My mother likes to tell people what I said about chemistry class, “I don’t know why anyone would care about the rate of a reaction. I don’t even care about the reaction itself.”
This, coming from the daughter of two biochemists.
I’ve always loved science, but failing at one type forever brands you a flunkie.
And yet, I’ve spent more hours than I can count creating science on the stove, in the oven and, unfortunately, in the fridge of the bluish-green variety.
Chemistry was never so fun than at a recent cheesemaking class with cheese whiz Mary Rosenblum (and science-fiction author). Thanks to SlowFood Portland (organizers) and to Chef Robert Reynolds Chef Studio (use of space). Read more
This month marks the final installment of a “Year of Produce” in which I charted my fresh produce purchases in illustrated form for a year starting in April 2010. I was curious to see if I put my money where my mouth is about eating locally and, by definition, seasonally. Yes, 2010 was so last year. But April is so now! Which means you can start all over again if you missed the whole thing. Scroll down for March as well as a mini image of each month that links to that month’s post. Each one has some combination of recipes or recipe links, preparation ideas, thoughts on eating locally and other good stuff. So please explore!
With this final post I offer:
• A tally for the year
• Thoughts on what is local
• My observations on the project
• March recipe links
• How to eat seasonally, affordably (prompted by a question someone asked me) Read more
At left is my new Meyer lemon tree that I purchased from Graceful Blades (no website) who lovingly grows fruit trees and will be at the next Hillsdale Farmers Market Sunday, March 20, weather permitting. A cheery gift to myself in these dark months.
I wonder if there’s an equivalent phrase like drunk dialing, as it relates to writing blog posts in a weird frame of mind. No, I’m not drunk. Just fried. And why am I posting then? Well, to paraphrase Donald Rumsfeld, “Sometimes you have to go into a blog post, not with the content you want, but the content you have.”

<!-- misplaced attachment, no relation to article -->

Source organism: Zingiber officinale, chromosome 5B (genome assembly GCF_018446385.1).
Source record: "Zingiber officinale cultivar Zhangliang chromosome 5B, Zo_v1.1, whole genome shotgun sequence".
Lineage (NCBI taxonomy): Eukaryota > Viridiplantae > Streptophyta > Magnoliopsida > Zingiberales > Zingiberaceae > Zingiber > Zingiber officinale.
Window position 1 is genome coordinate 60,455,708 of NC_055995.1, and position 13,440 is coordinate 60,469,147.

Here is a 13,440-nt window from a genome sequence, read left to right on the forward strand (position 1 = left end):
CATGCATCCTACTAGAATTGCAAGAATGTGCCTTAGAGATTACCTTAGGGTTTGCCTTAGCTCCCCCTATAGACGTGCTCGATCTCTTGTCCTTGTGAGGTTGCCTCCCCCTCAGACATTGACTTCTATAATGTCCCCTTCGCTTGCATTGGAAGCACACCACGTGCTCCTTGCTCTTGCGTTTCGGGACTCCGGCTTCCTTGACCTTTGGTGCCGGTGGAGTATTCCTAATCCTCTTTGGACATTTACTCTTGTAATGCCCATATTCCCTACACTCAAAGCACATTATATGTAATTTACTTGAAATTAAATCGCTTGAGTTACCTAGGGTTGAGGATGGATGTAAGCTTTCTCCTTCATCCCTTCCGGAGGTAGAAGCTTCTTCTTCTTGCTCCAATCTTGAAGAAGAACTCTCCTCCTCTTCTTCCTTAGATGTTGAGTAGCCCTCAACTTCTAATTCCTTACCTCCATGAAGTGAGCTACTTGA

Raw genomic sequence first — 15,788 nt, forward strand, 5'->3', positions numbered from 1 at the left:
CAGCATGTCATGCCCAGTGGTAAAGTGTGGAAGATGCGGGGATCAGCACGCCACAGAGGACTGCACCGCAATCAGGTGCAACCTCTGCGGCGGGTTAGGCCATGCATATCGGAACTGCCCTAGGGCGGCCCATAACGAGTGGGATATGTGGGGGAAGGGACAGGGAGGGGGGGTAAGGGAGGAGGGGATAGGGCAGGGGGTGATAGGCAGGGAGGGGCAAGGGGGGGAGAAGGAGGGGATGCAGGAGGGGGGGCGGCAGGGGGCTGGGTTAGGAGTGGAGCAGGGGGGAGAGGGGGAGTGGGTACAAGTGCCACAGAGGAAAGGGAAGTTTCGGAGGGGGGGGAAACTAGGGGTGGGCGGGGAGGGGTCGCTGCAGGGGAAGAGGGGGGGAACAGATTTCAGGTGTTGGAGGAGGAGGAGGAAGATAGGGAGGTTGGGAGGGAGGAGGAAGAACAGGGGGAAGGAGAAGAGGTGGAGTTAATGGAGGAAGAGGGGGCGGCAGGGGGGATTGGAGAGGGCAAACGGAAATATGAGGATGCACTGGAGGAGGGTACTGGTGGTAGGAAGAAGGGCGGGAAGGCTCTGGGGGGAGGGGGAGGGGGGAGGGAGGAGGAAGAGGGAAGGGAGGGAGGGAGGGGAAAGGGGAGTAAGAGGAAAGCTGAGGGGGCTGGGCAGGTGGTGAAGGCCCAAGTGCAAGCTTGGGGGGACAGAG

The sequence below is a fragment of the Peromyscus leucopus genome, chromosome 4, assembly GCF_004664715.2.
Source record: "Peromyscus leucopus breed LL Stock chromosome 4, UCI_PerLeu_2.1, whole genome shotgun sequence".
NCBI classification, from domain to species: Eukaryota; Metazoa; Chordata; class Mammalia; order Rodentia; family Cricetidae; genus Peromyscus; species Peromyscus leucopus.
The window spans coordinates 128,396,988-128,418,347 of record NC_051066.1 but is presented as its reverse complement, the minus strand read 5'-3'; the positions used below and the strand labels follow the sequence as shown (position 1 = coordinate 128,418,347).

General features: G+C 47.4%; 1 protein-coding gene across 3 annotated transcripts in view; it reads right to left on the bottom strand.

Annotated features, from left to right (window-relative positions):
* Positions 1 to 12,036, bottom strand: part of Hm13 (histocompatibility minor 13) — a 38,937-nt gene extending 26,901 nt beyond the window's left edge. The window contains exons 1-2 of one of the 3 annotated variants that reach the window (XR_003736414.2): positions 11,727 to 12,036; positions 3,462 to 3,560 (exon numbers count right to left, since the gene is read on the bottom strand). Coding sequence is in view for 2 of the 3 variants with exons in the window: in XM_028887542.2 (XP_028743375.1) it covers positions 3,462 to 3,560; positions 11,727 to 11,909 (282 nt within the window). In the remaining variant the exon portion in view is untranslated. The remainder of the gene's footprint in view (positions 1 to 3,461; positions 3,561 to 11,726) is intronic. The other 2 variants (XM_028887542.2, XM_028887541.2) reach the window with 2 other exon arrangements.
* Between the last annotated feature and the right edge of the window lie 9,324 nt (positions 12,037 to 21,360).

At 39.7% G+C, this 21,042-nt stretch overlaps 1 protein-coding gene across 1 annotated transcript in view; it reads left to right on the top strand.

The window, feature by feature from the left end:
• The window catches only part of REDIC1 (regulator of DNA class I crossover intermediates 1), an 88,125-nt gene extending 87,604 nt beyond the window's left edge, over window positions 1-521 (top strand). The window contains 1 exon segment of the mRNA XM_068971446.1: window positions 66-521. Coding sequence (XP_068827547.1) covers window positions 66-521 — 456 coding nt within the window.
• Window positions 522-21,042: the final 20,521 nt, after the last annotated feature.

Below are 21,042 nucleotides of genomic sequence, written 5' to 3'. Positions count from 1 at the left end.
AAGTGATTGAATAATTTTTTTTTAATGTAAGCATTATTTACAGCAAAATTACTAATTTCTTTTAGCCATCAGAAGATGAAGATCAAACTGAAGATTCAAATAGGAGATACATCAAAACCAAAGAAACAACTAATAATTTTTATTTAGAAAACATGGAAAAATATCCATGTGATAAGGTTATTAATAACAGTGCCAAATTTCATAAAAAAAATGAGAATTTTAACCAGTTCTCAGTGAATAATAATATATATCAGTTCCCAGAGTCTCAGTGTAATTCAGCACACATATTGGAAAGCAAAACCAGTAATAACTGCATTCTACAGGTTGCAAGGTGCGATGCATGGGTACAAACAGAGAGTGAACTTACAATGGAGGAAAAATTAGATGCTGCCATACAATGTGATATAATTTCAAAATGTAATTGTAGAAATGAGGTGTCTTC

And to quote a former boss, “Done is beautiful.”
This being my my second-to-last produce log for this yearlong project, I had visions of waxing culinarily about the secret joys of eating in winter and the anticipation of freshly cut asparagus around the corner. All lovely stuff. All stuff I have no energy for. This is instructive. I can write a rather long post about what’s top of mind—rush projects, little breathing room to collect oneself or allow for margins of error, the dissatisfaction of churning out work too quickly.
Writing about the nourishing and writing about the sapping both require effort. But each requires a different kind of effort. And to honor the former requires a shifting of gears, a collecting of oneself, allowing oneself to go deeper into a place that isn’t easily accessed when you’re working like a flurry of restless gnats. At a recent coastal writing retreat, one attendee said that she was telling her father how hard it was for her to relax when the opportunity to relax was there. He would always remind her that you can’t go from 60 to zero at the snap of your fingers. Read more
One benefit of neglecting your garden, especially in winter, is that you might find a surprise if you bother to visit it—such as this lovely rose-like head of chicory (radicchio). I left it alone rather than harvest leaves for salads so I could grow a whole head. Torrential downpours followed by an extended cold snap all but destroyed the plants.
Then, a warm dry(ish) day lured me into the garden, which I had been avoiding because I have yet to remove the last of the tomato plants! The chicory bounced back with splashes of fuschia painted on the leaves. I also discovered so many scallions, I had to force some onto a friend.
This variety—Castelfranco variegata—hails from the Veneto region in northern Italy. There’s a ghostly white variety, too. Its flavor is enhanced by cold weather, like many hearty winter greens. You can buy seeds from Nichol’s, a local Oregon nursery but they’re currently sold out. Who knew it was so popular? Read more